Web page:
Simplifying Availability Group Troubleshooting

The AlwaysOn_health event session in Extended Events is intended to make analyzing problems with Availability Groups possible after they have occurred.  While this event session goes a long way towards making it possible to piece together the puzzle of what went wrong in a lot of situations, it can still be a difficult task.  One of the things I wish Microsoft had included in the AlwaysON_health event session definition is the sqlserver.server_instance_name action for every event, and this is something that I usually recommend clients add to each of their AG servers using a script after I work with them the first time.  Why would this be useful, since if the files come from a specific server we should know the events are for that server right? Well, when we are working with AG configurations with more than two servers and trying to see the big picture of what is happening across the servers, it can be difficult to follow timelines with multiple files from multiple servers open.  It’s not impossible, but it does make things more difficult.

Merging Extended Events Files

When the UI for Extended Events was introduced in SSMS 2012, Microsoft included the ability to merge multiple XEL files into a single view in the UI, which can be really useful during AG problem analysis. All you have to do is grab the AlwaysOn_health*.xel files from each of the replica servers, copy them into a folder and point the UI to the folder using the File > Open > Merge Extended Event Files… menu item and you can see all of the events from all of the servers in a single place.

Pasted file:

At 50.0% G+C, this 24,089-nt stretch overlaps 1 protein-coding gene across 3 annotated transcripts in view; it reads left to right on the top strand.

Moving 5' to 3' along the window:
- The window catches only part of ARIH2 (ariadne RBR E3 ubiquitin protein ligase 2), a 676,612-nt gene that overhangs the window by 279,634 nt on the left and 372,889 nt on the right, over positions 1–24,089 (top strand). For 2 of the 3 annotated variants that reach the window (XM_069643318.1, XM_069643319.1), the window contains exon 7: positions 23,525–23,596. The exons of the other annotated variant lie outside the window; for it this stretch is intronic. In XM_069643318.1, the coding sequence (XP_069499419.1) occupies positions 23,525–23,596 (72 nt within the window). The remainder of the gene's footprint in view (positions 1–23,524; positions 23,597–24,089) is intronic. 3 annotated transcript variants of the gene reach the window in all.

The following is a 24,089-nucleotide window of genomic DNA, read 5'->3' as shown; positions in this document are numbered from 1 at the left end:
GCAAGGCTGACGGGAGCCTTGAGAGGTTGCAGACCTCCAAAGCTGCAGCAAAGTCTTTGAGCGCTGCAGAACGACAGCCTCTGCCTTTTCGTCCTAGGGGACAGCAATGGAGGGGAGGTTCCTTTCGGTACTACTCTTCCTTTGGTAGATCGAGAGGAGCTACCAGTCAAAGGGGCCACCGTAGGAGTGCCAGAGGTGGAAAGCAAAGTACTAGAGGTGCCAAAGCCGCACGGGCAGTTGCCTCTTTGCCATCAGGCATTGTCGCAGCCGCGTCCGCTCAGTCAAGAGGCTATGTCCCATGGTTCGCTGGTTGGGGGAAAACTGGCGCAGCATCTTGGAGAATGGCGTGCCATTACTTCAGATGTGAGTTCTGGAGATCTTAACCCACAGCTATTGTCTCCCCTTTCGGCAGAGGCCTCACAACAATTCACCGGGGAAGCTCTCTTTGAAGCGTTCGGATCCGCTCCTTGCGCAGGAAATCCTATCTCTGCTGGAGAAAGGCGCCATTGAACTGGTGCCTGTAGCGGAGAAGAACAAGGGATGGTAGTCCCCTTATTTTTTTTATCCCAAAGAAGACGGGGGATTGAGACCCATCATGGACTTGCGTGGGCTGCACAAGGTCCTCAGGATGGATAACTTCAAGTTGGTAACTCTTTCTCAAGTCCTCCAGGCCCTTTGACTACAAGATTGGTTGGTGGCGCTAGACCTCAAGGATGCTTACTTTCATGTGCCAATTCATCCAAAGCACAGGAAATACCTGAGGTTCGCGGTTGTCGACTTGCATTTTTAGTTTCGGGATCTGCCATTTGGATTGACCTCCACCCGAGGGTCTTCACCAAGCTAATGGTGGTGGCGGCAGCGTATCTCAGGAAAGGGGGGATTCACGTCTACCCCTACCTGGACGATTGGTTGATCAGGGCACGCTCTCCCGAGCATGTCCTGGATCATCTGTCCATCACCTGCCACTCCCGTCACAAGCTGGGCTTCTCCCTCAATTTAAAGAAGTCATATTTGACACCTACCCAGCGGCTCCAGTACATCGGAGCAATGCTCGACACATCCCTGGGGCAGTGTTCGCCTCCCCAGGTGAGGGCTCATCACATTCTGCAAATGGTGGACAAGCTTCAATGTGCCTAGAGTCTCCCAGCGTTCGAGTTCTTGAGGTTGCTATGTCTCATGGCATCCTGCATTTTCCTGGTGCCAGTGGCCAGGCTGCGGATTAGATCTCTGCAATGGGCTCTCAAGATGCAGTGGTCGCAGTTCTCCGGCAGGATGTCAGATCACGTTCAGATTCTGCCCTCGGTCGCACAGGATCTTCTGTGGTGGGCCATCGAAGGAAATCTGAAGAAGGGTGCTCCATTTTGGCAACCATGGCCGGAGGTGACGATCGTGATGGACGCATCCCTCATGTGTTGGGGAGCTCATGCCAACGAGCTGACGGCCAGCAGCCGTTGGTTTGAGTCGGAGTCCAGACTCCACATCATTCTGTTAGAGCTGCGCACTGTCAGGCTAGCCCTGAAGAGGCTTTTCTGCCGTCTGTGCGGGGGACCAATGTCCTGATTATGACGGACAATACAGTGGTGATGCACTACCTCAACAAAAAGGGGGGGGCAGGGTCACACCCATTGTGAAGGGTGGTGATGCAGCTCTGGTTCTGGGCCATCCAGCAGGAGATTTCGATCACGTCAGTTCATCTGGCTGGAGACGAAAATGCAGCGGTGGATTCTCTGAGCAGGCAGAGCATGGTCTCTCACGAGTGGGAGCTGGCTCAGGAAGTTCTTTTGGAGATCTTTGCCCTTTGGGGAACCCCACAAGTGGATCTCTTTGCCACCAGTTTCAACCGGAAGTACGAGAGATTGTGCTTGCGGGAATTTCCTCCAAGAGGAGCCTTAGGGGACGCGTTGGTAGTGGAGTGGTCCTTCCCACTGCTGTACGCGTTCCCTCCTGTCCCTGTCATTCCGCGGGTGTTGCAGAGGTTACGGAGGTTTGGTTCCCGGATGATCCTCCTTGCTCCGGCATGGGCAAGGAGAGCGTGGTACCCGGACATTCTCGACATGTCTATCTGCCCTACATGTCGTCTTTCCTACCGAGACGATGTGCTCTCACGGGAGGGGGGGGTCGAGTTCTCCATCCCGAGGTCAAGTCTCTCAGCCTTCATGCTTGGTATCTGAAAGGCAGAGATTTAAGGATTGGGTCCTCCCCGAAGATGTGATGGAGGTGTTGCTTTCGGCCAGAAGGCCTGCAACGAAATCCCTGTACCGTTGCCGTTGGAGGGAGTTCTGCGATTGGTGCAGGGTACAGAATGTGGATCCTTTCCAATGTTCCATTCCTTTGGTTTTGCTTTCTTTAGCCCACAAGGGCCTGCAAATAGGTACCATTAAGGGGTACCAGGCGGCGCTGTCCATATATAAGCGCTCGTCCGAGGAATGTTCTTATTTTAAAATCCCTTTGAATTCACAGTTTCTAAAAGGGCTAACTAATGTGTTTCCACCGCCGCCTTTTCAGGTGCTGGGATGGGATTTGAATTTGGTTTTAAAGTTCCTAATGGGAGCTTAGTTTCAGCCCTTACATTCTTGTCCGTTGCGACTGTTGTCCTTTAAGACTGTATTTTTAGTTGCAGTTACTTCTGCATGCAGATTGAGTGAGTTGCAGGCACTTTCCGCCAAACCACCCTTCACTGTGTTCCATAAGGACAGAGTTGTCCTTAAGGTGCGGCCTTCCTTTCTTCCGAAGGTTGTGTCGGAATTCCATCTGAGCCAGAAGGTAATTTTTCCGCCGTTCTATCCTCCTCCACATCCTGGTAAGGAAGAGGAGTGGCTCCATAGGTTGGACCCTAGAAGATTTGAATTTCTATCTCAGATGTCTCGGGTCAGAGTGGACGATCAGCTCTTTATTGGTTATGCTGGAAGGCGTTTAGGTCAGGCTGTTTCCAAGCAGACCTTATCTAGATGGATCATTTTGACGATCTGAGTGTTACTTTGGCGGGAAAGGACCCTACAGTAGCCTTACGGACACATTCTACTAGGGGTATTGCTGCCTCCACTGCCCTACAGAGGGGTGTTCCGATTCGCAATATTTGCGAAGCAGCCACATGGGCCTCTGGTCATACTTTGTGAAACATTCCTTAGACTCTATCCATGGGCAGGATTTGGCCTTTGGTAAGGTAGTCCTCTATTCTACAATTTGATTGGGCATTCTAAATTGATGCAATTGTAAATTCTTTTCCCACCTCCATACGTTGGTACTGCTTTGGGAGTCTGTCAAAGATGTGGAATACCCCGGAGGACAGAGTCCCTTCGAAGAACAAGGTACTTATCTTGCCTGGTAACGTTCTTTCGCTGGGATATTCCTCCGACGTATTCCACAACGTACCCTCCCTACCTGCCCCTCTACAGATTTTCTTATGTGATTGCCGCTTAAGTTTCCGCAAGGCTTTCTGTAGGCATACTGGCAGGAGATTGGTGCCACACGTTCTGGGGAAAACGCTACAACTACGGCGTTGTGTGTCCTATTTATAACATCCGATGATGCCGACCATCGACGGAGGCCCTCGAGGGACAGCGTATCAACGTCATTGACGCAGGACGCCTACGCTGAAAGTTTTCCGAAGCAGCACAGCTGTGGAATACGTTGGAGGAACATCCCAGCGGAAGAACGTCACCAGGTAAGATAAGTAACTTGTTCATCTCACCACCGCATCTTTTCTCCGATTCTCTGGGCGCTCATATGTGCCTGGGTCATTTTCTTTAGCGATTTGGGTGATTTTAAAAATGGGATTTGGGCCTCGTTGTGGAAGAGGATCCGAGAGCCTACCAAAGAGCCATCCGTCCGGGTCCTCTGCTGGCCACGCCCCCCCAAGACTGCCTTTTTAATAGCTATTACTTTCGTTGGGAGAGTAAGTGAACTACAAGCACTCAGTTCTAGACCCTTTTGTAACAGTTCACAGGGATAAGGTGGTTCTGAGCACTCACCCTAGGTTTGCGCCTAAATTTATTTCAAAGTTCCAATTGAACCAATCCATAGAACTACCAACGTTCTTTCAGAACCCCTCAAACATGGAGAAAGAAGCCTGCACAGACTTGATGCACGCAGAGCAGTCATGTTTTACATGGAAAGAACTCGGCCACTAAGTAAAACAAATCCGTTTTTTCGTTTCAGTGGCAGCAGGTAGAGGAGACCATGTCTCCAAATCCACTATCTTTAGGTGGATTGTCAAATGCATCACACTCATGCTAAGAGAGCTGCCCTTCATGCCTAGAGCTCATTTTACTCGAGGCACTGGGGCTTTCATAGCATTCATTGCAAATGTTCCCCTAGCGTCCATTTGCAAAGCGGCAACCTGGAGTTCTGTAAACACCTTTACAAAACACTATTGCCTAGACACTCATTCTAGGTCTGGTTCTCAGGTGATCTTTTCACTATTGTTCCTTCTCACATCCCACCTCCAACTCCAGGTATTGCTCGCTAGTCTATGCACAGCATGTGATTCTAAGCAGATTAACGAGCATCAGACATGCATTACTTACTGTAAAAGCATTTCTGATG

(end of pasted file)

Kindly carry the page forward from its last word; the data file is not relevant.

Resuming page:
image

Adding server_instance_name to Events

EXCEPT…. there is no server instance name contained in the events by default so this becomes of limited use without modifying the AlwaysOn_health event session to add the sqlserver.server_instance_name action to all of the events.  This is easily accomplished in the UI using the multi-select options of the Configure tab on the event session properties as shown below, or may also be accomplished using the simple DDL script included at the bottom of this post.

image

ALTER EVENT SESSION [AlwaysOn_health] ON SERVER 
DROP EVENT sqlserver.alwayson_ddl_executed, 
DROP EVENT sqlserver.availability_group_lease_expired, 
DROP EVENT sqlserver.availability_replica_automatic_failover_validation, 
DROP EVENT sqlserver.availability_replica_manager_state_change, 
DROP EVENT sqlserver.availability_replica_state, 
DROP EVENT sqlserver.availability_replica_state_change, 
DROP EVENT sqlserver.error_reported, 
DROP EVENT sqlserver.hadr_db_partner_set_sync_state, 
DROP EVENT sqlserver.lock_redo_blocked;
GO

ALTER EVENT SESSION [AlwaysOn_health] ON SERVER 
ADD EVENT sqlserver.alwayson_ddl_executed(
    ACTION(sqlserver.server_instance_name)), 
ADD EVENT sqlserver.availability_group_lease_expired(
    ACTION(sqlserver.server_instance_name)), 
ADD EVENT sqlserver.availability_replica_automatic_failover_validation(
    ACTION(sqlserver.server_instance_name)), 
ADD EVENT sqlserver.availability_replica_manager_state_change(
    ACTION(sqlserver.server_instance_name)), 
ADD EVENT sqlserver.availability_replica_state(
    ACTION(sqlserver.server_instance_name)), 
ADD EVENT sqlserver.availability_replica_state_change(
    ACTION(sqlserver.server_instance_name)), 
ADD EVENT sqlserver.error_reported(
    ACTION(sqlserver.server_instance_name)